unanimous vote while they took turns refilling his coffee cup and getting closer looks. Nice clean features, they agreed, with a kind of polished air that would have been just a tad slick if it hadn't been for the eyes.
They were dark and broody and impatient, making the waitresses speculate as to whether he'd been stood up by a woman. Though they couldn't imagine any female in her right mind doing so.
Trent paid no more attention to them than he would have to anyone who performed a paid service. That disappointed them. The whopping tip he left made up for it nicely. It would have surprised him that the tip would have meant more to the waitresses if he had offered a smile with it.
He relocked his briefcase and prepared to take the brisk walk to the mechanic at the end of town. He wasn't a cold man and wouldn't have considered himself aloof. As a St. James he had grown up with servants who had quietly and efficiently gone about the business of making his life simpler. He paid well, even generously. If he didn't show any overt appreciation or personal interest, it was simply because it never occurred to him.
At the moment, his mind was on the deal he hoped to close by the end of the week. Hotels were his business, with the emphasis on luxury and resorts. The summer before, Trent's father had located a particular property while he and his fourth wife had been yachting in Frenchman Bay. While Trenton St. James II's instincts as to women were notoriously skewed, his business instincts were always on target.
He'd begun negotiations almost immediately for the buy of the enormous stone house overlooking Frenchman Bay. His appetite had been whetted by the reluctance of the owners to sell what had to be a white elephant as a private home. As expected, the senior Trenton had been turning things his way, and the deal was on the way to being set.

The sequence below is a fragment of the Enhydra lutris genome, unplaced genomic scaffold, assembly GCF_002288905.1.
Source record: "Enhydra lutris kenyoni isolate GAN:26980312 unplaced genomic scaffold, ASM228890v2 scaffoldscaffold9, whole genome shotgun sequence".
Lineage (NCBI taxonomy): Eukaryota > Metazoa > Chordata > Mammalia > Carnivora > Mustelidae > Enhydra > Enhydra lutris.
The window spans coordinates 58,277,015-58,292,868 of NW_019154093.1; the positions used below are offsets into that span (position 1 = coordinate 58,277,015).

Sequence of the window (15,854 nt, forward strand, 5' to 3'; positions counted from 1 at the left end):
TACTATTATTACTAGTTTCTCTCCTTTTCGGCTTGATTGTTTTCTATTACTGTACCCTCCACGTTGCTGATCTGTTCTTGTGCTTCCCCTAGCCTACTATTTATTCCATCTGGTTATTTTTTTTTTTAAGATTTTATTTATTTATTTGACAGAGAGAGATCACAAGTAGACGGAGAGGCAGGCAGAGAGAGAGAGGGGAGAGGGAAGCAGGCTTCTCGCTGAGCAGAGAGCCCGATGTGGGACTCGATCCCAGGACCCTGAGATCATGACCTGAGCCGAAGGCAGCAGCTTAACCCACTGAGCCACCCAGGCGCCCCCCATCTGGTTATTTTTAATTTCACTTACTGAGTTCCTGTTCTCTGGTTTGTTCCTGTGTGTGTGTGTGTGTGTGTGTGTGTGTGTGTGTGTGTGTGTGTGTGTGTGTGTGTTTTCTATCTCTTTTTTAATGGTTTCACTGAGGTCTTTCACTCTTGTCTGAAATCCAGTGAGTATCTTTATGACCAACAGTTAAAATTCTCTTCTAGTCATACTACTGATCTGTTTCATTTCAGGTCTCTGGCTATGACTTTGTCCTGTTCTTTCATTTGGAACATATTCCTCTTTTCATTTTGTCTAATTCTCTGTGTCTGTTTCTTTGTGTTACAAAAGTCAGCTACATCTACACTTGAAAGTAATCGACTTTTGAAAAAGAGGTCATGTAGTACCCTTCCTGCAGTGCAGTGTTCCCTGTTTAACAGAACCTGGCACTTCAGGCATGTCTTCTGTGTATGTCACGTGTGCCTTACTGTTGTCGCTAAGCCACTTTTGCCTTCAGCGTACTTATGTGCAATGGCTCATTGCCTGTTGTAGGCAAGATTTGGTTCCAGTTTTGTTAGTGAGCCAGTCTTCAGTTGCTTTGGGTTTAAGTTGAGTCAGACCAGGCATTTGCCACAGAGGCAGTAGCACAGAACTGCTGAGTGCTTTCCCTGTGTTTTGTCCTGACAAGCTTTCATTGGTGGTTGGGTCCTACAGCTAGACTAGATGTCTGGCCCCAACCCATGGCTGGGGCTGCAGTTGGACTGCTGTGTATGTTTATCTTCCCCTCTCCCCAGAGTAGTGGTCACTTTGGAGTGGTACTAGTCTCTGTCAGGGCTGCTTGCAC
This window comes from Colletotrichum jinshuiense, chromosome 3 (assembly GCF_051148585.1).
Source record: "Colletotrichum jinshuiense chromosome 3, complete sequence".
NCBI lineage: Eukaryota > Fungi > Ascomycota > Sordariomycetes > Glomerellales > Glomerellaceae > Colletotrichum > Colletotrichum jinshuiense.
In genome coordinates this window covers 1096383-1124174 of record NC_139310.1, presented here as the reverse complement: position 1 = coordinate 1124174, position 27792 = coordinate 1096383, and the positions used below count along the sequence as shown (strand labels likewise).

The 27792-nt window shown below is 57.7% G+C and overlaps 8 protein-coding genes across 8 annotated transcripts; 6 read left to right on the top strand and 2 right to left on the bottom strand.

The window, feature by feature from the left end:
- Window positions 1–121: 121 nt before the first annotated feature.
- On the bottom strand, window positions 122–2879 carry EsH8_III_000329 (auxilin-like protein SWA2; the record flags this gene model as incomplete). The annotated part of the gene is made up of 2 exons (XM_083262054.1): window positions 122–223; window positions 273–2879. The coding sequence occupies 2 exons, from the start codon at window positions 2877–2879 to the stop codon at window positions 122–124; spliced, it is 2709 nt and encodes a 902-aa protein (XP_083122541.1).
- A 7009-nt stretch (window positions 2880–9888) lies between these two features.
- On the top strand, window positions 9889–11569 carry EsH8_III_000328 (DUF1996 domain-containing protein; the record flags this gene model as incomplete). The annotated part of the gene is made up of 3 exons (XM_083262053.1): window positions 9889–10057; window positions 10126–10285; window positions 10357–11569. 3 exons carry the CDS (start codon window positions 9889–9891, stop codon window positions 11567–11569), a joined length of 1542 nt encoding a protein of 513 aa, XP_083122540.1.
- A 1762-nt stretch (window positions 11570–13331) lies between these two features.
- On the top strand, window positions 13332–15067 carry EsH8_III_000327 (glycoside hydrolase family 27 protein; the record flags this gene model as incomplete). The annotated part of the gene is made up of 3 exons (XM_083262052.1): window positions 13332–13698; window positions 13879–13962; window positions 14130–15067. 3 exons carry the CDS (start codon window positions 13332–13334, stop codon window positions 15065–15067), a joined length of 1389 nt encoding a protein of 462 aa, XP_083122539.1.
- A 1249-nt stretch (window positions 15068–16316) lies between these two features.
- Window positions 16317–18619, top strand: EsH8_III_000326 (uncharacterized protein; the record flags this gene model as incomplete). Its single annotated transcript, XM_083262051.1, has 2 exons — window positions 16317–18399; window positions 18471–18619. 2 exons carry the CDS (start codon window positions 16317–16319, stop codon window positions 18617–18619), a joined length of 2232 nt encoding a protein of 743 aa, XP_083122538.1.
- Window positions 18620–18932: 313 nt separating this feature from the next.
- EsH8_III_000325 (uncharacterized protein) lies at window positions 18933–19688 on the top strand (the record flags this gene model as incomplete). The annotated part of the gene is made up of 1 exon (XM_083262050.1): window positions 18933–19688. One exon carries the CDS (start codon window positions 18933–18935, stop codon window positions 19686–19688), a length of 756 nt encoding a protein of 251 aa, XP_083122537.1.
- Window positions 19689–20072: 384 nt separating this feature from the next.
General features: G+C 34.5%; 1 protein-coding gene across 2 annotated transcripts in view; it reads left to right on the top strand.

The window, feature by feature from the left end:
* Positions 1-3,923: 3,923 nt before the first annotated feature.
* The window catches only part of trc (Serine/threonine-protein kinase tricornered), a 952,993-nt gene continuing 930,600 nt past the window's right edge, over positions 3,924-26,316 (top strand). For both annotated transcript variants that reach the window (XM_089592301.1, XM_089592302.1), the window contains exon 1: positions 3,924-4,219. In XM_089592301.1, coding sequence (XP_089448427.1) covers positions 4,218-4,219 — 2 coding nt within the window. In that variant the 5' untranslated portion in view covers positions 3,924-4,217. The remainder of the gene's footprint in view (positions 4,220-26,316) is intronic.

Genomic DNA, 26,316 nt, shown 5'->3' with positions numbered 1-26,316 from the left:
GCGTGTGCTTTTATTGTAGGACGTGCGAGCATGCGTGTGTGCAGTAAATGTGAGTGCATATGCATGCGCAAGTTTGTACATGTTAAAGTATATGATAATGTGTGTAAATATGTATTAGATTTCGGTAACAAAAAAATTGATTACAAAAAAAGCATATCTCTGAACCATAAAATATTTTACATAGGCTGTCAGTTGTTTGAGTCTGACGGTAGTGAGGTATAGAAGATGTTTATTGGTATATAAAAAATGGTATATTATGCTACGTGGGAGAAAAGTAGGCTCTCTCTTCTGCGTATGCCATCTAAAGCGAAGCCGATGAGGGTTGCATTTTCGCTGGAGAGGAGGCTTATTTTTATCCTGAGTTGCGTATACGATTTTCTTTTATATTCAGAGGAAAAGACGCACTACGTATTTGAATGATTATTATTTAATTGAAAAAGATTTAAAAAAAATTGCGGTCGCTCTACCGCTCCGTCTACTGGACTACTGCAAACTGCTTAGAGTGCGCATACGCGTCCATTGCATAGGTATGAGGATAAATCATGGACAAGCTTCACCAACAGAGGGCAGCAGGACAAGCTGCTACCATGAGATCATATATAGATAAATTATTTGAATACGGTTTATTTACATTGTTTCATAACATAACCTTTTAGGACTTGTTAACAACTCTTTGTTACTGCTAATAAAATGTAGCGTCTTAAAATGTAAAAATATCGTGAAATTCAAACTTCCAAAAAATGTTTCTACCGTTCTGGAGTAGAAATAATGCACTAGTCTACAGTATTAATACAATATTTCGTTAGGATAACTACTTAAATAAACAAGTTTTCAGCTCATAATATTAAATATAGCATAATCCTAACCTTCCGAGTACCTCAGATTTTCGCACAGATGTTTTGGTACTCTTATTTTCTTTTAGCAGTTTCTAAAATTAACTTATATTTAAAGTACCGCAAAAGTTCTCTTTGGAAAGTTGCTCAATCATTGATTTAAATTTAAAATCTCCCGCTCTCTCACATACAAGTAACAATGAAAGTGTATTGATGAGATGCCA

Then Trent had found the whole business dumped into his lap as his father was once again tangled in a complicated divorce.
Wife number four had lasted almost eighteen months, Trent mused. Which was two months longer than wife number three. Trent accepted, fatalistically, that there was bound to be a number five around the corner. The old man was as addicted to marriage as he was to real estate.
Trent was determined to close the deal on The Towers before the ink had dried on this last divorce decree. As soon as he got his car out of the garage, he would drive up and take a firsthand look at the place.
Because of the time of year, many of the shops were closed as he walked through town, but he could see the possibilities. He knew that during the season the streets of Bar Harbor were crammed with tourists with credit cards and travelers' checks at the ready. And tourists needed hotels. He had
the statistics in his briefcase. With solid planning, he figured The Towers would cull a hefty percentage of that tourist trade within fifteen months.
All he had to do was convince four sentimental women and their aunt to take the money and run.